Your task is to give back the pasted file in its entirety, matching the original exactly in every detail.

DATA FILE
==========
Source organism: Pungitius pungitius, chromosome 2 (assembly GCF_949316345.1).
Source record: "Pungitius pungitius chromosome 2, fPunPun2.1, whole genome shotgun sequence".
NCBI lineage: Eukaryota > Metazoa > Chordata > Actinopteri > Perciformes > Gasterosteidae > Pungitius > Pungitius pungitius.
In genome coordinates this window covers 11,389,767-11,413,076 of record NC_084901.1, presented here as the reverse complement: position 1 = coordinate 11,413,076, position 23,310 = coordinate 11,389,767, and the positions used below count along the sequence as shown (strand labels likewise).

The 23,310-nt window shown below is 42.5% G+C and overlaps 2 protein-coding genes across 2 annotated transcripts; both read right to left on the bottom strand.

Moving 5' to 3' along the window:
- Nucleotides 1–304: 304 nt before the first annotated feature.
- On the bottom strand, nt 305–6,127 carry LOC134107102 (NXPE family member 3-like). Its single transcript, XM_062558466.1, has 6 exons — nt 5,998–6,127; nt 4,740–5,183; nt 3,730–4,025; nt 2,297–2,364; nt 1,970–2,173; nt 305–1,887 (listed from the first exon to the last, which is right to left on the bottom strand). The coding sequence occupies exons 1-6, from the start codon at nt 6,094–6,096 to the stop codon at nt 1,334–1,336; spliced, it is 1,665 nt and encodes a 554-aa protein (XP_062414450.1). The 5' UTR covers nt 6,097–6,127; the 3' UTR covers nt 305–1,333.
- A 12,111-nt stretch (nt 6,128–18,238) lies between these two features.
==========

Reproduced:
Source organism: Pungitius pungitius, chromosome 2 (assembly GCF_949316345.1).
Source record: "Pungitius pungitius chromosome 2, fPunPun2.1, whole genome shotgun sequence".
NCBI lineage: Eukaryota > Metazoa > Chordata > Actinopteri > Perciformes > Gasterosteidae > Pungitius > Pungitius pungitius.
In genome coordinates this window covers 11,389,767-11,413,076 of record NC_084901.1, presented here as the reverse complement: position 1 = coordinate 11,413,076, position 23,310 = coordinate 11,389,767, and the positions used below count along the sequence as shown (strand labels likewise).

The 23,310-nt window shown below is 42.5% G+C and overlaps 2 protein-coding genes across 2 annotated transcripts; both read right to left on the bottom strand.

Moving 5' to 3' along the window:
- Nucleotides 1–304: 304 nt before the first annotated feature.
- On the bottom strand, nt 305–6,127 carry LOC134107102 (NXPE family member 3-like). Its single transcript, XM_062558466.1, has 6 exons — nt 5,998–6,127; nt 4,740–5,183; nt 3,730–4,025; nt 2,297–2,364; nt 1,970–2,173; nt 305–1,887 (listed from the first exon to the last, which is right to left on the bottom strand). The coding sequence occupies exons 1-6, from the start codon at nt 6,094–6,096 to the stop codon at nt 1,334–1,336; spliced, it is 1,665 nt and encodes a 554-aa protein (XP_062414450.1). The 5' UTR covers nt 6,097–6,127; the 3' UTR covers nt 305–1,333.
- A 12,111-nt stretch (nt 6,128–18,238) lies between these two features.